AbstractWe present a case of Candida dubliniensis meningitis that developed 2 months after apparently successful treatment of an episode of C. dubliniensis candidemia in a heart-lung transplant recipient in Australia. This case highlights the importance of follow-up in patients with candidemia or disseminated infection, especially in immunosuppressed patients.
Although the isolate’s fluconazole MIC was 0.025 μg/mL (YeastOneYO8, TREK Diagnostic Systems, Ltd., East Grinstead, UK), caspofungin (MIC 0.06 μg/mL) was administered because of ongoing dialysis-dependent renal impairment and abnormal liver function test results related to hepatic ischemia. The transesophageal echocardiogram results were normal. Ophthalmology review failed to demonstrate endophthalmitis. Candidemia clearance was confirmed by negative blood cultures (days 7, 8, and 10 of caspofungin). Repeat urine cultures were sterile. A chest and abdominal computed tomography scan (on day 32 of antifungal therapy) showed a normal liver, spleen, and renal tract as well as bilateral reaccumulated pleural effusions after removal of the intercostal chest drains. However, microbiologic cure was confirmed by a repeat pleural aspiration. In addition, chest radiographs before discharge confirmed total resolution of the pleural effusion. HIV serologic test results were negative. Dose adjustments for cyclosporine and prednisolone were the only changes instituted to the immune-suppressive agents during the patient’s illness. The oral prednisolone was slowly tapered from an initial 50 mg/day to a maintenance dose of 10 mg/day in March. The patient was discharged from intensive care on day 14 and from hospital 52 days posttransplant, in April 2007; he was not receiving any antifungal agents on discharge. The total duration of therapy for disseminated candidiasis was 40 days, consisting of caspofungin (28 days) followed by fluconazole (400 mg/day for 12 days).
The patient was seen 2 months later, in June 2007, with a 3-week history of progressive headache, early morning nausea, vomiting, and weight loss. There was no history of fevers or rigors. Examination showed no neck stiffness, photophobia, or focal neurologic signs. A magnetic resonance imaging scan showed enhancing meninges consistent with meningitis. A lumbar puncture yielded clear cerebrospinal fluid (CSF) with 116 × 106 leukocytes (79% neutrophils and 14% lymphocytes), an elevated protein level of 1,224 mg/L (normal range 0–400 mg/L), and a reduced glucose level of 1.7mmol/L (normal range 2–4 mmol/L) with a concurrent serum glucose level of 5.5 mmol/L(normal range 3.0–7.8 mmol/L). No fungi were seen on Gram stain. At 24 hours, the primary plates and broth culture grew a budding yeast that was identified with a 99% probability as C. dubliniensis on API 32C (bioMérieux).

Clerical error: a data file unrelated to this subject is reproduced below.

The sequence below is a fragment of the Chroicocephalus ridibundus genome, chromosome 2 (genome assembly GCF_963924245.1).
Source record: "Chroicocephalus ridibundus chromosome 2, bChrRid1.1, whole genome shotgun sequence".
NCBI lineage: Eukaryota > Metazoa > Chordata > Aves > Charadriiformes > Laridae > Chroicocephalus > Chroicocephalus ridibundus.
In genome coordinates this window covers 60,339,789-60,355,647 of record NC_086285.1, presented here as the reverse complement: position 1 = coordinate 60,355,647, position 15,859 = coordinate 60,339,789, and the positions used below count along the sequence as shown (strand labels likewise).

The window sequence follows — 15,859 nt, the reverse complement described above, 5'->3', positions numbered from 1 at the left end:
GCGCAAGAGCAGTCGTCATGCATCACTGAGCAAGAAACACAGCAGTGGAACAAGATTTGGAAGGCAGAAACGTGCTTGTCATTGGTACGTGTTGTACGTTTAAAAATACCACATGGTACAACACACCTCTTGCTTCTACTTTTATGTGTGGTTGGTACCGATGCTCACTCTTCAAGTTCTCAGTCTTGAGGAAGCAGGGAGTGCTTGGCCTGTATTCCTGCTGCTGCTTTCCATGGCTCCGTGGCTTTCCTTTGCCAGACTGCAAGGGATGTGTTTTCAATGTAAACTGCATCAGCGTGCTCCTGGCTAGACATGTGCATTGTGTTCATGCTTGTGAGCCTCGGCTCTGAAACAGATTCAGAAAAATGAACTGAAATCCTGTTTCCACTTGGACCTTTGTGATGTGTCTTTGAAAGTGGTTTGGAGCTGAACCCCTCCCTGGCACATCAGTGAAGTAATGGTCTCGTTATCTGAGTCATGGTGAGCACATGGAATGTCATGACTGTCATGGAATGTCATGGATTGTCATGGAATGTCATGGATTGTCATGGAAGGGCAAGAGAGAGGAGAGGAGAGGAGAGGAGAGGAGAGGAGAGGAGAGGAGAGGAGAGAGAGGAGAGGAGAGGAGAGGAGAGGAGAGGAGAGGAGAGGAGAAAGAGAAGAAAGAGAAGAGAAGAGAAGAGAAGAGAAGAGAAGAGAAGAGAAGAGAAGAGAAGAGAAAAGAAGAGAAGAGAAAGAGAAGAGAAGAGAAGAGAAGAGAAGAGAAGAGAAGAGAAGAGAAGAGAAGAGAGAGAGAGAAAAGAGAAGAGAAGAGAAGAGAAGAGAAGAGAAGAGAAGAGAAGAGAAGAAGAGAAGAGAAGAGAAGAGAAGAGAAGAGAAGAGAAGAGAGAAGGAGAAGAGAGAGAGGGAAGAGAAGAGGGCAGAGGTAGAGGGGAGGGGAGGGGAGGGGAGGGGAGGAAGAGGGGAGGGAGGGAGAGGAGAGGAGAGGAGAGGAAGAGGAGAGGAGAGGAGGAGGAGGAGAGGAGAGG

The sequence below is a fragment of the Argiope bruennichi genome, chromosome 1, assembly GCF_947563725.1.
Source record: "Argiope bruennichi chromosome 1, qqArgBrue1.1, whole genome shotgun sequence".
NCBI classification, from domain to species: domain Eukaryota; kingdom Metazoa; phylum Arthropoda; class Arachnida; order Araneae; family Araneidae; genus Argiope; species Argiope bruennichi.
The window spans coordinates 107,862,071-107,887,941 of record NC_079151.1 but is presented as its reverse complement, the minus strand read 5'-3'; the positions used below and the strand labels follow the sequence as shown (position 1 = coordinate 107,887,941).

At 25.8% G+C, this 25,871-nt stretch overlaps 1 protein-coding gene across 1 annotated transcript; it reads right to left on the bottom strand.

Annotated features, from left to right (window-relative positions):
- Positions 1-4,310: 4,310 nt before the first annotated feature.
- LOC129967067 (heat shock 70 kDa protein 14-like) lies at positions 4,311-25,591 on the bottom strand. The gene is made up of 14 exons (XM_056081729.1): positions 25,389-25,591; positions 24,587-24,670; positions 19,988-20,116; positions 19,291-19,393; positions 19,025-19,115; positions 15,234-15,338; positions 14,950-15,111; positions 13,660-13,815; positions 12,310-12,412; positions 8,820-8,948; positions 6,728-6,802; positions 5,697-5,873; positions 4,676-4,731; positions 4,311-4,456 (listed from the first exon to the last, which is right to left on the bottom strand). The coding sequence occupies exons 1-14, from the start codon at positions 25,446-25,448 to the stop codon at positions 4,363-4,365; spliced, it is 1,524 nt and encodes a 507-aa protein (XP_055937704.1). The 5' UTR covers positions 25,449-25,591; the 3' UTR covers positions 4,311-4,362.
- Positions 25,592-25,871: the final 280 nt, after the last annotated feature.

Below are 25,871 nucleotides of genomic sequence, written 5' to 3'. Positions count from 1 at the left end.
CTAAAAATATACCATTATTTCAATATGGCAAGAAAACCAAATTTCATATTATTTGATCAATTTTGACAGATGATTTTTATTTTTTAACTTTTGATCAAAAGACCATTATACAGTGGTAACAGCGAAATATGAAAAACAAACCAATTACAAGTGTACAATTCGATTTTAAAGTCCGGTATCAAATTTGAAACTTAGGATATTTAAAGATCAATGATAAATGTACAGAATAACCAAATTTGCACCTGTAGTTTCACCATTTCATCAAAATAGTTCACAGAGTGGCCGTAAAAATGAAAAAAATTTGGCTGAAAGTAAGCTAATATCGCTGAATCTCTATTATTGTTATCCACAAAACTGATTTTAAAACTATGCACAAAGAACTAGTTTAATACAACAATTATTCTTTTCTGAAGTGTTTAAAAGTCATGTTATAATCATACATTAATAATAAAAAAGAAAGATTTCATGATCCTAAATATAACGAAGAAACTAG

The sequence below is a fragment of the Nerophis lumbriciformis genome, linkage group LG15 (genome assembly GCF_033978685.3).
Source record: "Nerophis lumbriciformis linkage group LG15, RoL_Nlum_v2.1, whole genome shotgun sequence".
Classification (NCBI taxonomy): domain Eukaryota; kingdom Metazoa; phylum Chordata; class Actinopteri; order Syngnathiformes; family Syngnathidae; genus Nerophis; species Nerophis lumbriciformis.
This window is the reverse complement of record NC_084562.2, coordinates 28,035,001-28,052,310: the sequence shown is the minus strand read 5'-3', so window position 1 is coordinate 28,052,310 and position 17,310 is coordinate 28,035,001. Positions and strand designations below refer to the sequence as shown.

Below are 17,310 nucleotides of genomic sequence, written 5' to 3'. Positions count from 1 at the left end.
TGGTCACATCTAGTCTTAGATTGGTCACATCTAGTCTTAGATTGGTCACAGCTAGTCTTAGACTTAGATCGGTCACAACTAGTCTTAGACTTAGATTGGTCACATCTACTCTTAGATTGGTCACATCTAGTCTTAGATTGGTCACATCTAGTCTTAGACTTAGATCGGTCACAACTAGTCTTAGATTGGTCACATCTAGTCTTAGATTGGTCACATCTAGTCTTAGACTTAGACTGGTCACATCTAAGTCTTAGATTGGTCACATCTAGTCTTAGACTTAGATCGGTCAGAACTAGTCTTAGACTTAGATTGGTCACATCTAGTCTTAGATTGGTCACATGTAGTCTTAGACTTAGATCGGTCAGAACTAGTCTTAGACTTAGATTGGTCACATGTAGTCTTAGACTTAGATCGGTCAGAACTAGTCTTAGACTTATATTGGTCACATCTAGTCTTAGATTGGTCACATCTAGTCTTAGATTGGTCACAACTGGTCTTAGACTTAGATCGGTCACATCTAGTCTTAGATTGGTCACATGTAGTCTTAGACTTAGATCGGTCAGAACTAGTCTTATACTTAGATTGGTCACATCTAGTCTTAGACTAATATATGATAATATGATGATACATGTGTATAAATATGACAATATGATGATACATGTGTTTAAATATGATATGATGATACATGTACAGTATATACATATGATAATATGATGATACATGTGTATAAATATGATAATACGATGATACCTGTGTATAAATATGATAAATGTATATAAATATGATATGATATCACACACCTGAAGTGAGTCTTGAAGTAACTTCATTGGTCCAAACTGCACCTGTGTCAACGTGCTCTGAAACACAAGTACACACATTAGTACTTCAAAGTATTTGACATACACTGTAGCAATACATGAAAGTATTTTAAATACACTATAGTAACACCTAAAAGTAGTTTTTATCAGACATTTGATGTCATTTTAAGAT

Molecular confirmation was performed. Genomic DNA was extracted from the culture by using a QIAamp DNA Mini Kit (QIAGEN, Hilden, Germany). C. dubliniensis–specific PCR and internal transcribed spacer (ITS) regions of the rRNA gene complex were amplified as previously described (1,2). The PCR products were purified for sequencing by using the QIAquick PCR Purification Kit (QIAGEN). The sequences were compared to those available in the GenBank databases by using the BLASTN program (www.ncbi.nlm.nih.gov/BLAST). The ITS gene sequences generated showed a 100% similarity to strains of C. dubliniensis (GenBank accession nos. DQ 355947, AF405231, AJ865083, AJ865082, AJ865081). Unfortunately, the initial blood culture isolate was no longer available for comparative sequencing. However, the API 32C and susceptibility profiles (YeastOne YO8) were identical, a finding that suggested that the 2 strains were identical.
Several blood cultures and urine cultures (when the patient was not receiving antifungal therapy) were negative. A chest radiograph was clear with no evidence of effusion. A transthoracic echocardiogram and ophthalmology review were clear for signs of metastatic candidiasis. Fluconazole therapy was begun, and the patient made a full recovery.